• Pulmonary edema Pulmonary edema Pulmonary edema is a condition caused by excess fluid within the lung parenchyma and alveoli as a consequence of a disease process. Based on etiology, pulmonary edema is classified as cardiogenic or noncardiogenic. Patients may present with progressive dyspnea, orthopnea, cough, or respiratory failure. Pulmonary Edema: a condition caused by excess fluid in the interstitial space of the lungs Lungs Lungs are the main organs of the respiratory system. Lungs are paired viscera located in the thoracic cavity and are composed of spongy tissue. The primary function of the lungs is to oxygenate blood and eliminate CO2. Lungs: Anatomy. Pulmonary edema Pulmonary edema Pulmonary edema is a condition caused by excess fluid within the lung parenchyma and alveoli as a consequence of a disease process. Based on etiology, pulmonary edema is classified as cardiogenic or noncardiogenic. Patients may present with progressive dyspnea, orthopnea, cough, or respiratory failure. Pulmonary Edema is a consequence of the disease process rather than a primary pathology and is classified as cardiogenic or noncardiogenic based on the cause of edema Edema Edema is a condition in which excess serous fluid accumulates in the body cavity or interstitial space of connective tissues. Edema is a symptom observed in several medical conditions. It can be categorized into 2 types, namely, peripheral (in the extremities) and internal (in an organ or body cavity). Edema. Exam findings include bilateral crackles, lower extremity swelling Swelling Inflammation, and often JVD JVD Cardiovascular Examination. Management is pulmonary toilet with diuretics Diuretics Agents that promote the excretion of urine through their effects on kidney function. Heart Failure and Angina Medication.
  • Chronic obstructive pulmonary disease Chronic obstructive pulmonary disease Chronic obstructive pulmonary disease (COPD) is a lung disease characterized by progressive, largely irreversible airflow obstruction. The condition usually presents in middle-aged or elderly persons with a history of cigarette smoking. Signs and symptoms include prolonged expiration, wheezing, diminished breath sounds, progressive dyspnea, and chronic cough. Chronic Obstructive Pulmonary Disease (COPD) ( COPD COPD Chronic obstructive pulmonary disease (COPD) is a lung disease characterized by progressive, largely irreversible airflow obstruction. The condition usually presents in middle-aged or elderly persons with a history of cigarette smoking. Signs and symptoms include prolonged expiration, wheezing, diminished breath sounds, progressive dyspnea, and chronic cough. Chronic Obstructive Pulmonary Disease (COPD)): a summary of chronic respiratory diseases where airflow limitation occurs. Exam findings include  wheezing Wheezing Wheezing is an abnormal breath sound characterized by a whistling noise that can be relatively high-pitched and shrill (more common) or coarse. Wheezing is produced by the movement of air through narrowed or compressed small (intrathoracic) airways. Wheezing, prolonged expiratory phase, and sometimes barrel chest; approximately 90% of cases are caused by smoking Smoking Willful or deliberate act of inhaling and exhaling smoke from burning substances or agents held by hand. Interstitial Lung Diseases. Acute management involves an inhaled, short-acting beta-agonist as well as steroids Steroids A group of polycyclic compounds closely related biochemically to terpenes. They include cholesterol, numerous hormones, precursors of certain vitamins, bile acids, alcohols (sterols), and certain natural drugs and poisons. Steroids have a common nucleus, a fused, reduced 17-carbon atom ring system, cyclopentanoperhydrophenanthrene. Most steroids also have two methyl groups and an aliphatic side-chain attached to the nucleus. Benign Liver Tumors, supplemental oxygen Supplemental Oxygen Respiratory Failure, and, in severe cases, ventilatory support with positive end-expiratory pressure Positive end-expiratory pressure Pressure remaining in the distal airways of the patient at the end of expiration Invasive Mechanical Ventilation.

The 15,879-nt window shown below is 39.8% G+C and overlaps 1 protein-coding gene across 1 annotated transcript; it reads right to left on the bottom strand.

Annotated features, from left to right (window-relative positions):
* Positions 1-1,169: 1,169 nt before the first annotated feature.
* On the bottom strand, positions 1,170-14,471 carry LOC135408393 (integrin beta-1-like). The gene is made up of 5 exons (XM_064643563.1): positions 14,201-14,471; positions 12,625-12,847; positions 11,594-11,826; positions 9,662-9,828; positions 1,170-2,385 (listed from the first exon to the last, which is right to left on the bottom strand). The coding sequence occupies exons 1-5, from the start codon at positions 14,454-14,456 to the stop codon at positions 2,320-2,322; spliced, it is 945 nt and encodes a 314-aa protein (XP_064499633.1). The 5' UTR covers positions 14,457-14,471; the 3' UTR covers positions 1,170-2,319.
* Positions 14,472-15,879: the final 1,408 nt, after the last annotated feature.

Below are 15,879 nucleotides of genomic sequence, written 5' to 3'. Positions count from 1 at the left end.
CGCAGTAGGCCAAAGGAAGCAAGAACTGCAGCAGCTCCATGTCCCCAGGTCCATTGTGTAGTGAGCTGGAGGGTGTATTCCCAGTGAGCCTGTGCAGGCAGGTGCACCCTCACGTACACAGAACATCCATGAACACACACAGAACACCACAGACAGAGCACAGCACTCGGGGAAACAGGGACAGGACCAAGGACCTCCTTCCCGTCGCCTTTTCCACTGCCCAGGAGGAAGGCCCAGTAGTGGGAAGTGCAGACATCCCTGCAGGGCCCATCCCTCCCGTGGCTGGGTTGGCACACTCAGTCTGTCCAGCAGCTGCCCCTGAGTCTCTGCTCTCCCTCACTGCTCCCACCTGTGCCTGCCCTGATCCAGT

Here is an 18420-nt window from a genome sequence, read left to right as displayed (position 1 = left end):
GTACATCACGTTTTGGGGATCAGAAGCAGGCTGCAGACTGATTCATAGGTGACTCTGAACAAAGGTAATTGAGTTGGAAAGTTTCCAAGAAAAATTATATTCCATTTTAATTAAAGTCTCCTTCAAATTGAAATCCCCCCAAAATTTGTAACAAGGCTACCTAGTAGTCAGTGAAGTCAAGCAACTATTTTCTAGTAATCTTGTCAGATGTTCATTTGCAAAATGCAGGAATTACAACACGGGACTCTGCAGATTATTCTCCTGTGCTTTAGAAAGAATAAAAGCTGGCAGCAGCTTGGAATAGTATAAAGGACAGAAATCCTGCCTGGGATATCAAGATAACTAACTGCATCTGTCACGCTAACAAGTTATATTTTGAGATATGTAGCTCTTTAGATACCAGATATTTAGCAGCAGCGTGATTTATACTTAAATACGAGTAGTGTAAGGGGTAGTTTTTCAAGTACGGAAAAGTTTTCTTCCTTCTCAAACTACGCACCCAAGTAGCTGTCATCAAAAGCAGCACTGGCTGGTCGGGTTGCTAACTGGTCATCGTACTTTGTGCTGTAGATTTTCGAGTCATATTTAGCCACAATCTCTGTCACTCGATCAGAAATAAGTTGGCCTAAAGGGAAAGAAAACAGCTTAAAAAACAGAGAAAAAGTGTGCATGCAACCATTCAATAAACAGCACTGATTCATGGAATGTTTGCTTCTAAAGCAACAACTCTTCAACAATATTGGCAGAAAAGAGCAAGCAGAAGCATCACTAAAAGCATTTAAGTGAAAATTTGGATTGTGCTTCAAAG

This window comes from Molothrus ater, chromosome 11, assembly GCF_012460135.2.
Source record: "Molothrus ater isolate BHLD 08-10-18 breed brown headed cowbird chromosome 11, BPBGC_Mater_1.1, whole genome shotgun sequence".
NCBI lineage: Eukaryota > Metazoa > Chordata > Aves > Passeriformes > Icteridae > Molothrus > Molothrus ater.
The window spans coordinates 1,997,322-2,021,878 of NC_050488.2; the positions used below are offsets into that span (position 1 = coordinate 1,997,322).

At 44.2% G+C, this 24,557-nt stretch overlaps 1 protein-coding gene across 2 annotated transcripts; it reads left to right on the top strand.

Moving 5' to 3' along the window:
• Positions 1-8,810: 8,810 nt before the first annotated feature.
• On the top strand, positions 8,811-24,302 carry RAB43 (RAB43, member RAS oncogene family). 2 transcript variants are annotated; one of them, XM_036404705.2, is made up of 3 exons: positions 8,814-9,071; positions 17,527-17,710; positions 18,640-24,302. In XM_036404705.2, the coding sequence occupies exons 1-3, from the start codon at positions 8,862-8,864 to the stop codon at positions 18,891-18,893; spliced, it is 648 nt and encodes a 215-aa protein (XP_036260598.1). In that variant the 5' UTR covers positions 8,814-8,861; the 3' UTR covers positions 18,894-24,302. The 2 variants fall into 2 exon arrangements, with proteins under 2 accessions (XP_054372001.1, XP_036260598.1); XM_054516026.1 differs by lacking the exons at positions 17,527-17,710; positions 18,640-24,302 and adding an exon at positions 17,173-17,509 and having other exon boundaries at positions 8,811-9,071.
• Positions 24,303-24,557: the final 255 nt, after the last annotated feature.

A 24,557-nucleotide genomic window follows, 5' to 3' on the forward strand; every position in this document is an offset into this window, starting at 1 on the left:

References

  1. McCormack, M. (2020). Overview of pulmonary function testing in adults. UpToDate. Retrieved January 27, 2021, from https://www.uptodate.com/contents/overview-of-pulmonary-function-testing-in-adults
  2. Lone, N. (2019). Pulmonary Examination Technique. Emedicine. Retrieved February 26, 2021, from https://emedicine.medscape.com/article/1909159-technique 
  3. Bickley L. Bates’ Guide to Physical Examination and History-Taking. (2012). Lippincott Williams & Wilkins.
  4. Walker HK, Hall WD, Hurst WJ, Silverman ME, Morrison G. Clinical Methods: The History, Physical, and Laboratory Examinations. (1999). Butterworths.
  5. Bohadana A, Izbicki G, Kraman SS. Fundamentals of lung auscultation. (2014). N Engl J Med. 370 (8): p.744-751.